US 4446268 A
Asymmetric carboxylic acid ester having a long chain alcohol component are effective mold release agents in thermoplastic resins, ester of the formula ##STR1## wherein R.sub.1 is alkyl of from one to about five carbon atoms, inclusive; and R.sub.2 is alkyl of from about ten to about thirty carbon atoms, inclusive or monoalkenyl of from about ten to about thirty carbon atoms, inclusive, with the provisos that unsaturation is not on the carbon attached to the oxygen and the ester is essentially non volatizable under processing conditions.
1. A composition comprising a thermoplastic resin selected from the group consisting of aromatic carbonate, polysulfone, polyethersulfone, polyamide, polysulfide, polyurethane, polyvinylhalide, acrylonitrile butadiene styrene, butadiene styrene or methacrylate butadiene styrene in admixture with an injection mold releasing effective amount of an ester of the formula ##STR3## wherein R.sub.1 is alkyl of from one to about five carbon atoms, inclusive; and R.sub.2 is alkyl of from about ten to about thirty carbon atoms, inclusive or monoalkenyl of from about ten to about thirty carbon atoms, inclusive, with the provisos that the unsaturation is not on the carbon attached to the oxygen and the ester is essentially non volatizable under processing conditions.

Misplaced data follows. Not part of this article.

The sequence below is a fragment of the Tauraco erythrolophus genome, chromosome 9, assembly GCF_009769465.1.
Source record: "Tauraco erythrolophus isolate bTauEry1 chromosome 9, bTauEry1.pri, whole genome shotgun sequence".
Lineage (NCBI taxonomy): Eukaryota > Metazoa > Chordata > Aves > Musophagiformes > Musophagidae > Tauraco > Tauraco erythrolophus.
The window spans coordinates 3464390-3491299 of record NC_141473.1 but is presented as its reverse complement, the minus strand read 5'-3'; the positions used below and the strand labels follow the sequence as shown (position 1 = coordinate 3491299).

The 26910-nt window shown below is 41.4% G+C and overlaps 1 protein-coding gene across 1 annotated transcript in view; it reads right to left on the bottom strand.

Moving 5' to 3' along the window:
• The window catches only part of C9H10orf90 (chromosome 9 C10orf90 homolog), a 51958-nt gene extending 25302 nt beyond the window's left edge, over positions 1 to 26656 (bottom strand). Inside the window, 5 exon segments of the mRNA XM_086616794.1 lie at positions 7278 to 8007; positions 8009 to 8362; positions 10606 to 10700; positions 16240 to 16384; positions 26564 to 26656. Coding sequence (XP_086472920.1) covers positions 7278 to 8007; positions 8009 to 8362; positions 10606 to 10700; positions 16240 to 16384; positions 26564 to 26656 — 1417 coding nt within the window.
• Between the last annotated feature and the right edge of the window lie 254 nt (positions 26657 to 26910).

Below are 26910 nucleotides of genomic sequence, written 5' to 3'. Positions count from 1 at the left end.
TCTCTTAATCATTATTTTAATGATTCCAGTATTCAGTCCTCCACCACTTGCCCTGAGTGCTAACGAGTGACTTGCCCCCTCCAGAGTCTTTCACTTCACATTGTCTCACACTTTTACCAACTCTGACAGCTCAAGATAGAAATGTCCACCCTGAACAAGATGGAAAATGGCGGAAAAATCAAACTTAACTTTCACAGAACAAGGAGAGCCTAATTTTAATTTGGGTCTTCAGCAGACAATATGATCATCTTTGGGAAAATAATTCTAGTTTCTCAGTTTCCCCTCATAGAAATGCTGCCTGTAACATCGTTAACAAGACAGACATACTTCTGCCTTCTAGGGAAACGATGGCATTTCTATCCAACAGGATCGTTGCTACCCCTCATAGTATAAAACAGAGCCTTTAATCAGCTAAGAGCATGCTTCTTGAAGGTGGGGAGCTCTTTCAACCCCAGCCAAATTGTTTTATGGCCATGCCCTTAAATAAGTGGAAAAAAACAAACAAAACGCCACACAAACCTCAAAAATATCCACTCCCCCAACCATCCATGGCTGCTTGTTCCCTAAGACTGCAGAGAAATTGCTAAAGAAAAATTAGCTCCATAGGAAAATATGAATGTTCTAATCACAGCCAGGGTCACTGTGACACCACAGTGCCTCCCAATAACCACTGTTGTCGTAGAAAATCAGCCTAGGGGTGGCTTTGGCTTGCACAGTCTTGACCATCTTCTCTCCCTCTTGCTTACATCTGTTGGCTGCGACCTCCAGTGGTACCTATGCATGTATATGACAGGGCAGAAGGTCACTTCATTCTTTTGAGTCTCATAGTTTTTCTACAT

2. A composition in accordance with claim 1 wherein R.sub.2 is alkyl.
3. A composition in accordance with claim 2 wherein R.sub.1 and R.sub.2 are normal, R.sub.1 is from 2 to 4 carbon atoms, inclusive, and R.sub.2 is from about 16 to about 26 carbon atoms, inclusive.
4. A composition in accordance with claim 3 wherein the ester is arachidyl propionate.
5. A composition in accordance with claim 3 wherein the quantity of ester is from about 0.01 to about 2.0 weight percent of thermoplastic resin.
6. A composition in accordance with claim 1 wherein the thermoplastic resin is an aromatic carbonate polymer.
7. A composition in accordance with claim 6 wherein R.sub.2 is alkyl.
8. A composition in accordance with claim 7 wherein R.sub.1 and R.sub.2 are normal, R.sub.1 is 2 to 4 carbon atoms, inclusive and R.sub.2 is from about 16 to about 26 carbon atoms, inclusive.
9. A composition in accordance with claim 8 wherein the ester is arachidyl propionate.
10. A composition in accordance with claim 8 wherein the quantity of ester is from about 0.01 to about 2.0 weight percent of the thermoplastic resin.
11. A composition in accordance with claims 6, 8, 9 or 10 wherein the aromatic carbonate polymer is derived from bisphenol A and a carbonate precursor.